The doom and gloom that has surrounded the British Pound's seemingly endless fall from glory to almost parity with the US Dollar in its lowest point in recorded history has been a major consideration for traders across the world.
A clear indicator of the dire straits that the British economy finds itself in after many years of policy which has blown the coffers to an extent that there are serious concerns about how many people will manage to get through the winter, the Pound still languishes, but the FTSE 100 index has begun to increase just a few ticks this morning.
As the opening bell sounded in London this morning, analysts and traders began their day with a degree of optimism, expecting the London Stock Exchange's index containing its 100 most prestigious publicly listed companies to begin the day a few points higher than yesterday.
This mood was created by the Pound's slight slowdown in its apparent freefall, and news from the British government that the Treasury will hold a full Budget in the spring of 2023 and the Bank of England confirmed that it is keeping watch on markets and would not hesitate to raise rates.
The impending rate rises are a cause for concern, however, as a potential increase from the current rate of around 2.25% to over 5% by January is being speculated upon, and if that happens, it could well cause a serious issue for borrowers and plunge the economy into a recession.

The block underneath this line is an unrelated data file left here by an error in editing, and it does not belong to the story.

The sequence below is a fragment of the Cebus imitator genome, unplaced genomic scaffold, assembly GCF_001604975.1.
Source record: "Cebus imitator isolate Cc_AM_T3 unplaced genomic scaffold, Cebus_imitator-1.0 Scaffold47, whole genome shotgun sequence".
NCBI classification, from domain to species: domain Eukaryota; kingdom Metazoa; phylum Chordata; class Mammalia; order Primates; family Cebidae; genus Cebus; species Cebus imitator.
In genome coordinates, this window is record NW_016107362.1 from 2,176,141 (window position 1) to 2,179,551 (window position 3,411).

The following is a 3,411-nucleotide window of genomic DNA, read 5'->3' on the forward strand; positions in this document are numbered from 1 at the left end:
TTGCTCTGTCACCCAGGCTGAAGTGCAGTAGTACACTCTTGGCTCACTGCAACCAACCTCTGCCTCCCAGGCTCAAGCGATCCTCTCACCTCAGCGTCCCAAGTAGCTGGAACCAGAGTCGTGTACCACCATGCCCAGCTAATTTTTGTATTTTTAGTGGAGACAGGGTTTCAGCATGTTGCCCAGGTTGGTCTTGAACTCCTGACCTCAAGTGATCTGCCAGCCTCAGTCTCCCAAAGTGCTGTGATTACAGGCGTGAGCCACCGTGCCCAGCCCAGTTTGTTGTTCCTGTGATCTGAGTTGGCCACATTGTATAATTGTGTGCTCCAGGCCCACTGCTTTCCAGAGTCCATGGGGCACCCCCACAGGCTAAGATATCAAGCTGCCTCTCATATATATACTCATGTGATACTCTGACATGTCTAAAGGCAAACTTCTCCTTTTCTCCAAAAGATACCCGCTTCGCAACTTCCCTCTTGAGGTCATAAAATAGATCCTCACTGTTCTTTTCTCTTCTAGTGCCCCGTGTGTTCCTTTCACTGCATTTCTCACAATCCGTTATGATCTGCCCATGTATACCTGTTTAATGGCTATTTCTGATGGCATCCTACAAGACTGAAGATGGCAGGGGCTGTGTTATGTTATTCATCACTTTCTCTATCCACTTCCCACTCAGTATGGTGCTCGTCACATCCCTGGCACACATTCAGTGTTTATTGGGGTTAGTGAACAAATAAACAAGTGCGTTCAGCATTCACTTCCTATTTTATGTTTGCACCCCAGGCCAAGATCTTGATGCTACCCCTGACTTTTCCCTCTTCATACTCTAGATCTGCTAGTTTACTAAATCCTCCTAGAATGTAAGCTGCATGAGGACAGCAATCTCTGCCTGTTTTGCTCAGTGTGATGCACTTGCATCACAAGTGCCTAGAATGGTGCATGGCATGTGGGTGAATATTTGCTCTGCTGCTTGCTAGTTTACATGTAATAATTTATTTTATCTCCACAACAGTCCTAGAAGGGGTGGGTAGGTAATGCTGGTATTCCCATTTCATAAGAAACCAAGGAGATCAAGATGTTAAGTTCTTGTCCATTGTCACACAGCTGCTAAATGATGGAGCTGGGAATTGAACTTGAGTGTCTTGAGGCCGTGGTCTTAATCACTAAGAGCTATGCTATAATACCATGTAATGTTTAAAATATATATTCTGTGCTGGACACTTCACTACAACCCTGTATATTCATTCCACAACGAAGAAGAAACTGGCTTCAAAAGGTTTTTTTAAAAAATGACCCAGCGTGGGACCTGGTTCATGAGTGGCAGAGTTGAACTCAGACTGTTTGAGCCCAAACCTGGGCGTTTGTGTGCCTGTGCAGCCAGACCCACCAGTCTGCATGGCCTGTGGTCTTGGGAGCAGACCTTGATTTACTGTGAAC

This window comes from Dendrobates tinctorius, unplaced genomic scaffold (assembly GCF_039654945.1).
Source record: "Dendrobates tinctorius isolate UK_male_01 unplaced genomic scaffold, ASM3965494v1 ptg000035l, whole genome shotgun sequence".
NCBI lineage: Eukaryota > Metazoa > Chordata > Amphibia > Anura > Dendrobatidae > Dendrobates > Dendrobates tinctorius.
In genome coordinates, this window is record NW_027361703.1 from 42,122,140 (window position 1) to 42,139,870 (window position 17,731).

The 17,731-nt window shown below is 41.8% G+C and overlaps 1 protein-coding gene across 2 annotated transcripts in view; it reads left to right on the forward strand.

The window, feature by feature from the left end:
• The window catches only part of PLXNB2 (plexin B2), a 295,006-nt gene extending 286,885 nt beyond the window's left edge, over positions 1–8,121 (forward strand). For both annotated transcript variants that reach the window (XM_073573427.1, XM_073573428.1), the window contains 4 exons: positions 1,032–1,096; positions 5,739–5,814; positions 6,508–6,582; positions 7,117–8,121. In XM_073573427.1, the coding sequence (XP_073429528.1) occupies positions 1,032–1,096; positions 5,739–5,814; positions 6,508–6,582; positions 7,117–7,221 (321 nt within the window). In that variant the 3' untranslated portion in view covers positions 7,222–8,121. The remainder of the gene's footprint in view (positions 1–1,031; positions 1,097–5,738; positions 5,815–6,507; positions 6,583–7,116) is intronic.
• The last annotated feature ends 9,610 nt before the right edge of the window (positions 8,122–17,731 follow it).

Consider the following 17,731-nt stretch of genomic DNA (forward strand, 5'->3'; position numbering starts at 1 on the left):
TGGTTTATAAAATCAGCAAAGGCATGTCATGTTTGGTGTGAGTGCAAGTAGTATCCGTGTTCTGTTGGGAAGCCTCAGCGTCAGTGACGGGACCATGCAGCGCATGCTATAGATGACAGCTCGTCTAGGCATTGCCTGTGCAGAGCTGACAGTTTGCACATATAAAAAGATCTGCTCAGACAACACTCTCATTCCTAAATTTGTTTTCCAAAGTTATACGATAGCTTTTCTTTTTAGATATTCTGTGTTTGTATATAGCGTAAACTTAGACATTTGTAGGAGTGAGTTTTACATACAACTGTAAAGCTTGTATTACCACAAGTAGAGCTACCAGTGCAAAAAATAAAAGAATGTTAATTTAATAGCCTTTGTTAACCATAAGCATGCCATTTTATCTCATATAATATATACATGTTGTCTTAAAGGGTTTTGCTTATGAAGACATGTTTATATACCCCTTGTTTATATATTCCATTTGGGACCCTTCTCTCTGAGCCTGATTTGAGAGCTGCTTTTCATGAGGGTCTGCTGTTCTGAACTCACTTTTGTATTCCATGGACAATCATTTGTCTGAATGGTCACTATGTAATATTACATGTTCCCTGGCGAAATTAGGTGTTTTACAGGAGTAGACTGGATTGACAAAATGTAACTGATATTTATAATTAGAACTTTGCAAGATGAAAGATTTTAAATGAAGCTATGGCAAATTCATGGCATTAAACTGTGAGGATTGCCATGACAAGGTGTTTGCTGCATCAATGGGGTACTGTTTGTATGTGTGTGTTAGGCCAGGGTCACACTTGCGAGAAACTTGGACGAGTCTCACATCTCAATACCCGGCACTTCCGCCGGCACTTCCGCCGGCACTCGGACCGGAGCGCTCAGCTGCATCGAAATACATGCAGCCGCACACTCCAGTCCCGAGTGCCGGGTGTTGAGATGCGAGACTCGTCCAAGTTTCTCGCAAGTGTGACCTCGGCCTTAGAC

In line with expectations, The FTSE 100 rose over 27 points in the opening session this morning in London, arriving at 7048.65, a gain of 0.4%. It extended a marginal overall rise notched up by the end of the previous session partially as a result of the news from the UK treasury.
Caution is still abound, however, especially as some mortgage lenders have removed some of the deals available in anticipation of increasing interest rates, giving rise to a possible notion that they are afraid of possible defaults should the rates go to over 5% as is being mooted by some analysts and investment banks.
This morning's upward movers on the FTSE 100 index were mainly some of the raw materials and resource stocks. Anglo American was up 50p to 2647p and Rio Tinto gained 69p to 4767p.
Given the anticipation that interest rates will rise to much higher levels than current ones, it is perhaps to be expected that the fallers on the FTSE 100 index today are house building companies. Persimmon stock dropped by 6p per share to 1258p, and Barratt stock fell 2.2p to 383p,
Rightmove, which is an online portal for real estate agencies to list their properties for rent or sale, saw its stock fall 4.4p to 545p per share.
In congruence with this, some of the major retail banks, NatWest and Lloyds notably, experienced falling share prices.
It's been a raw materials dominated world this year, and today's figures are no different.
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